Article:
“Where there are now five thousand monks. There is in it a hall of Buddha, adorned with carved and inlaid work of gold and silver, and rich in the seven precious substances, in which there is an image (of the Buddha) in green jade more than twenty cubits high.”

Fa-Hien, who had refrained from narrating on Chinese companions, wrote of his first sight of a Chinese at Anuradhapura. “Suddenly, one day, when he was standing by the side of the image of jade, he saw a Chinese merchant presenting as his offering a Chinese fan of white silk; and tears of sorrow involuntary filled his eyes and fell down,’’ he writes. Twelve years had elapsed since Fa-Hien left China.

Fa-Hien ’s description of Anuradhapura of Sri Lanka Holidays, the greatest monastic city in the world then, is particularly revealing of the ancient urban planning of ancient Sri Lanka.
“The dwellings of the merchants are very grand; and the side streets and main thoroughfares are level and well-kept. At all points where four roads meet there are chapels for preaching the Faith: and on the eighth, fourteenth and fifteenth of each month, a lofty dais is arranged where ecclesiastics and laymen come together from all quarters to hear the Faith expounded.”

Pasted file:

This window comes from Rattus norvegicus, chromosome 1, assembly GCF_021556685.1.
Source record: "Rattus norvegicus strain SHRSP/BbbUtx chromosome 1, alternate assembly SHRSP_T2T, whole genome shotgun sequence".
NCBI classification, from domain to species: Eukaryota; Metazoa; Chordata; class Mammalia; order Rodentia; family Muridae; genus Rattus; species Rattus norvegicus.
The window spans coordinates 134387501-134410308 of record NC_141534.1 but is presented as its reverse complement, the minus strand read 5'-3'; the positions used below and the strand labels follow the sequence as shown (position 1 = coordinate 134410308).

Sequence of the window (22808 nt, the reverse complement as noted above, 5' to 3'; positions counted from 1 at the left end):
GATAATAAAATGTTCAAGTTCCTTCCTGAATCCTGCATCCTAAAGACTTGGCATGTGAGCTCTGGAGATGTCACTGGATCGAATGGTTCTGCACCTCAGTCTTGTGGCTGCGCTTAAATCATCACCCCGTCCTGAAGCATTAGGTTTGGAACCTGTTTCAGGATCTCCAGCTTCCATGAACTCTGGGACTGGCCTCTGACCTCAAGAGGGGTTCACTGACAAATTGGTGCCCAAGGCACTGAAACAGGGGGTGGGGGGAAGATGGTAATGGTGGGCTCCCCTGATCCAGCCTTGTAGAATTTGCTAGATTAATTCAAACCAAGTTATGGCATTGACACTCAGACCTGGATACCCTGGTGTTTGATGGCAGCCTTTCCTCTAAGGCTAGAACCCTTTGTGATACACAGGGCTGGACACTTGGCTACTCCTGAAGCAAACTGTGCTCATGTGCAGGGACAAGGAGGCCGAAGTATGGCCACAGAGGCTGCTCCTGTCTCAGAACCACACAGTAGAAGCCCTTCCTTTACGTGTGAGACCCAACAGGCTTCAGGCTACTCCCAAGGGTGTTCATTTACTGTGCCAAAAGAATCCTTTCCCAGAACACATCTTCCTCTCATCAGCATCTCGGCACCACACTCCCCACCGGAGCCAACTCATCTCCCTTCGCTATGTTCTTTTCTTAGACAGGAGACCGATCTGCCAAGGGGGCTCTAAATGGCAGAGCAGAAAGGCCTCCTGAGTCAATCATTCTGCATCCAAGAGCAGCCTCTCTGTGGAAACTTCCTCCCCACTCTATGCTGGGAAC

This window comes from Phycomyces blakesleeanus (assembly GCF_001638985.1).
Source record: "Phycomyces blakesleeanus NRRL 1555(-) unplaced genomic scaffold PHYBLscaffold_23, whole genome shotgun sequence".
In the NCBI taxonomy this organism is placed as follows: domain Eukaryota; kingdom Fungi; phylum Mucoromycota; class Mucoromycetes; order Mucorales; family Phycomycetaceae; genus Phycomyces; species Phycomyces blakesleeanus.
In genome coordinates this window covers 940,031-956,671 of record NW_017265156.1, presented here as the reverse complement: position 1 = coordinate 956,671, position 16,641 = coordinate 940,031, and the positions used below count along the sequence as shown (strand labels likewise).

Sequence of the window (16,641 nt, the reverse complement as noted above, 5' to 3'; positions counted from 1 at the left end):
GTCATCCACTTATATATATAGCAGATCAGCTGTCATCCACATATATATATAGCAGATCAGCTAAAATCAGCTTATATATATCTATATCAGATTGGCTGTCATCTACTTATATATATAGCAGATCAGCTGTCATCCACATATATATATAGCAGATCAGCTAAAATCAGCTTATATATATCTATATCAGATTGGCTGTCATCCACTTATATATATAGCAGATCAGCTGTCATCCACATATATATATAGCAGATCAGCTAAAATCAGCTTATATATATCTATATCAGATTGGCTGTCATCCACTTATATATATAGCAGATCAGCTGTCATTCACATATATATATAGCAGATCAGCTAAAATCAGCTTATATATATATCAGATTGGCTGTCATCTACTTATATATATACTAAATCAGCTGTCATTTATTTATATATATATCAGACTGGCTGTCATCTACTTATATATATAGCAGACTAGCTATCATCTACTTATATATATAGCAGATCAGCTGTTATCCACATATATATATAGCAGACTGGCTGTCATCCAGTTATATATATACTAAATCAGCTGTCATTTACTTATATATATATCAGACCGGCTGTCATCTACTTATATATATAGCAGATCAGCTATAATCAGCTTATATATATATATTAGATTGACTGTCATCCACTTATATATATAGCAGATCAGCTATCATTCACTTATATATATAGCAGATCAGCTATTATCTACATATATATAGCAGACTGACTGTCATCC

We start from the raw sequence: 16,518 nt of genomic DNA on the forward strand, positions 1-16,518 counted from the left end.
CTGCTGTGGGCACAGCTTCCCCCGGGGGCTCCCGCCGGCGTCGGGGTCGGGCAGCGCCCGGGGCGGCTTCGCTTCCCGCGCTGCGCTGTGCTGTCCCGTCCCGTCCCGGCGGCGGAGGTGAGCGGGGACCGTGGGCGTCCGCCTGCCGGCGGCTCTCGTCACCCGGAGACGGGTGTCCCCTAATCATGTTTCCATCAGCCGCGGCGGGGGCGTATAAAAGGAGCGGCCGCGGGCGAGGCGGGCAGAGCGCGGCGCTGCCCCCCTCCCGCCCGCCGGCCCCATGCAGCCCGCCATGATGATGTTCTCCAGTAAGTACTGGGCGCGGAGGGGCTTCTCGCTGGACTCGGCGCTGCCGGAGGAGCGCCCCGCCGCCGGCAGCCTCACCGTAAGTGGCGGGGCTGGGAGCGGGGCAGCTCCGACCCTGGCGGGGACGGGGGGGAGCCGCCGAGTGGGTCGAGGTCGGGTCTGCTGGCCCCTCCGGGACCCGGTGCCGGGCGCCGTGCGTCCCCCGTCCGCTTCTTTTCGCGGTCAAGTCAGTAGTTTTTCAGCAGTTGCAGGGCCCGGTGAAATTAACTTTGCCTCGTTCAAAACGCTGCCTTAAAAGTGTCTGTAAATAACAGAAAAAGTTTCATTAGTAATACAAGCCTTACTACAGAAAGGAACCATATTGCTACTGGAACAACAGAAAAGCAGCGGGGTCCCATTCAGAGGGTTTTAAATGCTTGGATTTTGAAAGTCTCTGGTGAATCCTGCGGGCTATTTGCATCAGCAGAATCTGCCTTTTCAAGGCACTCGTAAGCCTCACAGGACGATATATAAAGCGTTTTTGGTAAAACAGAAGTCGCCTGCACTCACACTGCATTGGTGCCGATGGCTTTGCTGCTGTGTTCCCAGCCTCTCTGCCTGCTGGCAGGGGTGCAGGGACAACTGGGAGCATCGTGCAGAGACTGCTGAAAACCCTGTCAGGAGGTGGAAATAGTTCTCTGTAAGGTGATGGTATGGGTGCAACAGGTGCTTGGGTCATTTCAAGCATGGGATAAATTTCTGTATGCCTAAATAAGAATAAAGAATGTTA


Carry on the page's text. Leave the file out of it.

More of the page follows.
Fa-Hien went on to narrate what would have been the earliest precursor to the modern Kandy Esala Perehera Pageant.
“The sacred Tooth is then brought out and passes along the central street, receiving the homage of offerings as it goes by. Arriving at the Hall of the Buddha in the shrine of the Abhayagiri monastery, ecclesiastics and laymen flock together in crowds, burn incense, light lamps and perform the various ceremonies of the Faith day and night without ceasing.

Fa-Hien spent two years in Sri Lanka copying the Vinaya Pitakaya (Sinhala: Book of Discipline) of Theravada Buddhism and returned to China by sea.
A Record Of Buddhistic Kingdoms Being An Account By The Chinese Monk Fa-Hien Of His Travels in India And Ceylon (A. D. 399-414) In Seacrh Of The Buddhist Books Of Discipline.
Translated and Annotated With A Corean Recension Of The Chinese Text By James Legge, M.A., Oxford,1886